Chiang entered the agreement with Roosevelt for two reasons, neither of which included the Burma campaign. Primarily, Chiang recognized the inferior quality of his army and knew that defeating Japan was impossible without American military intervention (Lubell 11). Moreover, in the face of worsening inflation, civilian morale, and rising communist parties, the Nationalist leader clung to hopes for Chinese unification (Kuo et al.). Stilwell remained committed to defeating Japan but showed little concern for the nationalists' larger goal. To Chiang, the Burma campaign epitomized Stilwell's disregard for the Chinese people and would eventually prompt the end of their alliance.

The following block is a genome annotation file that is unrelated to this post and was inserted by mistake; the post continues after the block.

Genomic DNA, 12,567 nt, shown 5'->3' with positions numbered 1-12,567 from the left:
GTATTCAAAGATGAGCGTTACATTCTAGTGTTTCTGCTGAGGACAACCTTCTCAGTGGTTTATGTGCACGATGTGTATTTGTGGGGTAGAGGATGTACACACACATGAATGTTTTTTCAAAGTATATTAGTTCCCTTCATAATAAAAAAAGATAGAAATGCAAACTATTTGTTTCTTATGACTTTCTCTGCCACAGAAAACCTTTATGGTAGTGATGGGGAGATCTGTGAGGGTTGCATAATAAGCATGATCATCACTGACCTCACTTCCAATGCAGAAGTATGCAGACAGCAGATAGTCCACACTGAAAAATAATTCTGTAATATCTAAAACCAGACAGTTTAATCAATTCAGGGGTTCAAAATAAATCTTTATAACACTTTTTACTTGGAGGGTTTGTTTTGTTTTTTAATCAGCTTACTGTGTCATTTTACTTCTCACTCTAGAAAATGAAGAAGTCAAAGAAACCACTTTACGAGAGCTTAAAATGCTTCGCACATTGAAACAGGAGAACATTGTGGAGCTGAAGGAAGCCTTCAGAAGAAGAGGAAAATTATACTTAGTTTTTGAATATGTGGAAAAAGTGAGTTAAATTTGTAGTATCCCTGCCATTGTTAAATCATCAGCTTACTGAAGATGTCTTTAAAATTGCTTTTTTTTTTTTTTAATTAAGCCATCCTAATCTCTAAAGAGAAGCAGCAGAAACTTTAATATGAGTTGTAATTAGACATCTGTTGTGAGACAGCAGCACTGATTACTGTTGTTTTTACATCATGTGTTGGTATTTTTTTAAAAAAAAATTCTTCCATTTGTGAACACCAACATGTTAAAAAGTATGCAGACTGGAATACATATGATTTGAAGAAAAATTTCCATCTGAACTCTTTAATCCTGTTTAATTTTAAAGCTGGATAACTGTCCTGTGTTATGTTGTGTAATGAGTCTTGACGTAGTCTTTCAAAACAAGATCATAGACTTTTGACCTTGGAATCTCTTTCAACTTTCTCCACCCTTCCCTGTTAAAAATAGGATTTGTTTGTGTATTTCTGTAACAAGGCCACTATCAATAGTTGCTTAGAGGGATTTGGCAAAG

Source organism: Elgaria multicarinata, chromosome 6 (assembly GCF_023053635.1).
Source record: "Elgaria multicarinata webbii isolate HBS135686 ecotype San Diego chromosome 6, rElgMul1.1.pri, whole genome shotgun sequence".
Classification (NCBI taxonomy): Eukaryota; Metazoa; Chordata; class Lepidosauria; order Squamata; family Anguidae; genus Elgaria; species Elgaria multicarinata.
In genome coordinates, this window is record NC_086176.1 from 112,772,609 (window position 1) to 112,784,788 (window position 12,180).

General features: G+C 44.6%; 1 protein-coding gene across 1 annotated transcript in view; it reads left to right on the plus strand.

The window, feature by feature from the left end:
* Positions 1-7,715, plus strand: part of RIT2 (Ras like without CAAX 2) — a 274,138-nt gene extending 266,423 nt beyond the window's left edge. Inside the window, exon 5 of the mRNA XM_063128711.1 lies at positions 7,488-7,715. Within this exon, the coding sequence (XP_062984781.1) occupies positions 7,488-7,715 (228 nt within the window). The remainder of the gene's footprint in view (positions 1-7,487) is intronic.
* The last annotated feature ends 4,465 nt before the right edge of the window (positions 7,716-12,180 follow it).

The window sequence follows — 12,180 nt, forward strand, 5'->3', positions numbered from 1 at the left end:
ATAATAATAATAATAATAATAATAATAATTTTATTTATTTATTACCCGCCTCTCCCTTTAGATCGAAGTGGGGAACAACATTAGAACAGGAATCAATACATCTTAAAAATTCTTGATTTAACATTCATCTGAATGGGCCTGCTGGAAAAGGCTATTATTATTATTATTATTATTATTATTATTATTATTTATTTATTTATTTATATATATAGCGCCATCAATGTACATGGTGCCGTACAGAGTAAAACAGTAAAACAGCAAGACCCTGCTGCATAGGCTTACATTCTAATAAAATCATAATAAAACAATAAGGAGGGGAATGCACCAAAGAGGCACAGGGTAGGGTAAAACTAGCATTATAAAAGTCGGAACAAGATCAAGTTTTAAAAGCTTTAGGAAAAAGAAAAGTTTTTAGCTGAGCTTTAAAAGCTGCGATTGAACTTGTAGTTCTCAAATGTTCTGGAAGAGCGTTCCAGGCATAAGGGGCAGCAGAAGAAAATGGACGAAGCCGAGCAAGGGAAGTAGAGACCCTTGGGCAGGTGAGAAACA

In the logistical sense, Chiang could not justify allocating funds and manpower away from China and into Burma: "he wanted maximum effort on the Chinese eastern front to halt the advancing Japanese" (Miller 60). Leaving his country vulnerable to attack while defending another nation would have denoted poor leadership, and Chiang could not afford such criticism during the economic downturn. Further, Chinese unification would be far more difficult to achieve with Japanese intrusions happening along the border. The Burma attacks also troubled Chiang ideologically, for he felt no obligation to protect British lands. Britain's colonial legacy was especially unpopular in eastern countries, and for China specifically, Chiang found certain Sino-British treaties to unfairly favor their empire (60). Thereby, Chiang prioritized his fiscal and political skepticism over the trade advantages Stilwell advertised due to his efforts in Burma.